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The Historic End of the Korean War

Kim Jong Un and Moon Jae-In (AP)

In a historic moment for the Korean peninsula and the world, South Korean President Moon Jae-In and North Korean Dictator Kim Jong Un met at the Demilitarized Zone (DMZ). The two leaders shook hands, posed for a photo op, and proceeded to sign a joint statement that they intend to end the Korean War. President Moon credited US President Donald Trump for the opportunity to make a lasting peace on the Korean Peninsula. President Trump took a tough line on N Korea’s saber rattling last year. Far from relenting, he went so far as to belittle Kim Jong Un as “Little Rocket Man.” Jong Un was unable to make headway by means of N Korea’s long-standing policy of being a dangerous and unpredictable. Jong Un’s father Kim Jong Il, made great headway with this strategy convincing successive western leaders and US Presidents to appease him. This time, President Trump called Jong Un’s bluff and demonstrated an utter lack of fear of the rogue state and its failing rocket program. Facing imminent bankruptcy, N Korea is about to run out of hard currency for trade, Kim Jong Un has been driven to the negotiating table.

North Koreans are unimaginably poor and malnourished. If recent defectors are any example, many people suffer from parasites, infections, and treatable illnesses. Meanwhile, the Kim family has held tightly to the reins of power. North Korea’s first Communist dictator Kim Il Sung elevated himself to near g-dhood in his time. His son Kim Jong Il kept up the cult of personality. Kim Jong Un inherited a state that is largely bankrupt and has proceeded to spend liberally since then. The strategy of appearing dangerous and unpredictable is no longer earning concessions and appeasement from the West. When President Trump called out Kim Jong Un for his threats to world peace, the embarrassment to the very young leader was severe. This weakened Jong Un’s credibility and strength in international relations. China has historically protected N Korea, but with its economy far frailer than anyone wishes to admit, China is no longer cooperating with the rogue regime. North Korea is truly in a bind.

President Trump’s forthcoming visit to North Korea may prove to be his “tear down this wall” moment, echoing President Reagan’s famous address about the Berlin Wall before the Brandenburg Gate in 1987. The coming end of the Korean War is an accomplishment that has seen the President nominated for a Nobel Peace Prize. A major foreign policy success on the heels of a general success in defeating Islamic State in Syria. The success in Korea also comes as Iran is withdrawing from the “Iran Deal” a major posthumous failure for the previous administration.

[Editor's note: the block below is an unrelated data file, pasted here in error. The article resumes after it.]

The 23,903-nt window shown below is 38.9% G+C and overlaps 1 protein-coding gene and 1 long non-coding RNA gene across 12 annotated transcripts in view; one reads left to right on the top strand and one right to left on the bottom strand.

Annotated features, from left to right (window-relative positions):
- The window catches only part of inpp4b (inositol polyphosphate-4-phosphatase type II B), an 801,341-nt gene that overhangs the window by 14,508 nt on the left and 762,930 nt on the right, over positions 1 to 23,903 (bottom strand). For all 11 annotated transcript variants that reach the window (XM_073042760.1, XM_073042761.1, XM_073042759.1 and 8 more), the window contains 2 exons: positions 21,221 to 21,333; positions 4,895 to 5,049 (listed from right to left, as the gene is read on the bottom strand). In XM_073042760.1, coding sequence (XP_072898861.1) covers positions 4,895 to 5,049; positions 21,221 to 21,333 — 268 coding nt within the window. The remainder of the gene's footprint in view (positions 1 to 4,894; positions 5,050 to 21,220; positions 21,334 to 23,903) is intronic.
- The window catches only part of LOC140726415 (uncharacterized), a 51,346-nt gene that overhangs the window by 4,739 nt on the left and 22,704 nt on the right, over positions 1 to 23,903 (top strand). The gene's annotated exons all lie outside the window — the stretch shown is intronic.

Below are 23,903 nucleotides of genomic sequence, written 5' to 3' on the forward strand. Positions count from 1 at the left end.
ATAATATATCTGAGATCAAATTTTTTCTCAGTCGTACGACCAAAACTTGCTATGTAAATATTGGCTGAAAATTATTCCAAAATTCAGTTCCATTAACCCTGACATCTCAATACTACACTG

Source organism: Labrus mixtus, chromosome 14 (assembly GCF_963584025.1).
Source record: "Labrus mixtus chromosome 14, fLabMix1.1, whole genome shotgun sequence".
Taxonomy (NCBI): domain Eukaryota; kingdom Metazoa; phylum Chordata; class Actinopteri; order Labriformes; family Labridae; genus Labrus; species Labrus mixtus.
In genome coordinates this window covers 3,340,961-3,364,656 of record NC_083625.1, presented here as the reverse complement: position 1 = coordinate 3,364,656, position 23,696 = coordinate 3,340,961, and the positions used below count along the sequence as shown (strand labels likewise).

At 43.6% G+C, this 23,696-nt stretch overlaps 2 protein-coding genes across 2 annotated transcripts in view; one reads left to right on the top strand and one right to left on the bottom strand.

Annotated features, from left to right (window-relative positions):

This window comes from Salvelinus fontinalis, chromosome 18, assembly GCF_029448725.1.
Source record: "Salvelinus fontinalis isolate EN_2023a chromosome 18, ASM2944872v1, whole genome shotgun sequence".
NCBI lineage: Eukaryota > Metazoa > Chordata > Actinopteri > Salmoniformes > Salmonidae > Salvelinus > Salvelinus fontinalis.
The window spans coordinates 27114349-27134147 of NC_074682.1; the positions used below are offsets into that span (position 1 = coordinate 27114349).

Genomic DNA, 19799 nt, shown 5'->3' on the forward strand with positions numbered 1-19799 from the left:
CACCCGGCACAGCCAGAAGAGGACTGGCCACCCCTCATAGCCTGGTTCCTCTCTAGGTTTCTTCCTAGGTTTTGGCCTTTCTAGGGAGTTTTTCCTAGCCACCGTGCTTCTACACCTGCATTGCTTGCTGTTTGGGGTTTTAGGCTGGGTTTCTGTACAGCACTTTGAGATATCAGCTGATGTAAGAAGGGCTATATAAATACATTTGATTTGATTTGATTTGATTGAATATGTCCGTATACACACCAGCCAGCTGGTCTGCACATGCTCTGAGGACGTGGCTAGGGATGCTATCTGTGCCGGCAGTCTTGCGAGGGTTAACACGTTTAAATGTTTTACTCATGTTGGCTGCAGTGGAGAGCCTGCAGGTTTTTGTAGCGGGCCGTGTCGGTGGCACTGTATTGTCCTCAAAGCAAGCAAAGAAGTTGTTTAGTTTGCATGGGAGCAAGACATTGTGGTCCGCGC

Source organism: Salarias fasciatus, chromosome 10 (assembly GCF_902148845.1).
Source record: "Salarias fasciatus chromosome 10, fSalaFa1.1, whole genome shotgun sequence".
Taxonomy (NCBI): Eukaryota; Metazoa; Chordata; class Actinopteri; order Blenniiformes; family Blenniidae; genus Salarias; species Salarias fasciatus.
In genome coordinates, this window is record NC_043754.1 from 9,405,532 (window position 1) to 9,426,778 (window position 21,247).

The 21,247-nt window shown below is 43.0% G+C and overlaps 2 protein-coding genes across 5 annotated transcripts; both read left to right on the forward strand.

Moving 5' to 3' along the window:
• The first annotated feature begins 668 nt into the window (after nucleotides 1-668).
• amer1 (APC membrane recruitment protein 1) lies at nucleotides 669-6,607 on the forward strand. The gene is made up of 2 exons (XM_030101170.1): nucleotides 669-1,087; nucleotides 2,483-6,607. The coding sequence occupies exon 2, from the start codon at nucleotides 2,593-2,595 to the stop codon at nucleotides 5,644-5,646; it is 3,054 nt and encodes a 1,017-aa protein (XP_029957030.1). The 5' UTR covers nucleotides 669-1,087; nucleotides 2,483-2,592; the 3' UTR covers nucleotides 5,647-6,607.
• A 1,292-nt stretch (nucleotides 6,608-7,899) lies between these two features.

Are the North Koreans negotiating in good faith? While everyone remains suspicious of the regime’s motives, thus far they seem to be acting in good faith. Kim Jong Un has been willing to seek the war’s end without calling for preconditions: he has not demanded the withdrawal of the substantial US forces in South Korea, for example. Jong Un recently ordered the release of three US citizens whose detention has been a source of tension between N Korea and the US. The three were released from a labour camp and have been brought to Pyongyang for treatment and hopefully, quick release. If Kim Jong Un were bluffing or playing at some angle, this is not how one imagines he would go about it. The joint statement with the S Korean President promising an end to the Korean War is quite a commitment and a long way to go if the ultimate aim is to renege at the last minute.

What might result from an agreement with North Korea? If the Korean War is truly over, the DMZ dismantled, and US forces finally withdrawn from the peninsula? If this comes to pass, what a blessing it will prove for the people of the Korean Peninsula, the United States, and the world. This would open the door to a possible future withdrawal of US military forces from Japan as well. The cost savings to the United States would be appreciable. There has been talk of N Korea opening its borders to travel with the South, at least for now, to reunite families divided by the war. Could free transit soon be a reality? Jong Un has expressed an interest in direct investment in N Korea by the US and other prosperous western economies. If there is any means by which the people of N Korea can be fed, treated, and offered some hope for a better future, that path must be diligently pursued. Perhaps, in time, the North Korean Communist Regime will come to an end all together paving the way to a united and democratic Korea.

North Korean Rocket Test (North Korean State Media)

An Unforeseen Accomplishment

The Korean Peninsula did not figure prominently as an issue in the 2016 Presidential Election. Unlike the Middle East, which draws perpetual attention to itself, Korea has gone largely ignored for decades. President Trump took a bold and strong stand against North Korean threats, but remained open to “making a deal;” at which President Trump excelled as a former business tycoon. So far, North Korea has made several important concessions and has approached the South about ending the decades old conflict. The real negotiating, the real deal making, will begin soon. Could an agreement be reached between the North, South, and the United States? The gains for the Korean people in freedom from fear, prosperity, health, and in time greater political freedom in the North, cannot be counted in monetary terms. Hope springs eternal. 

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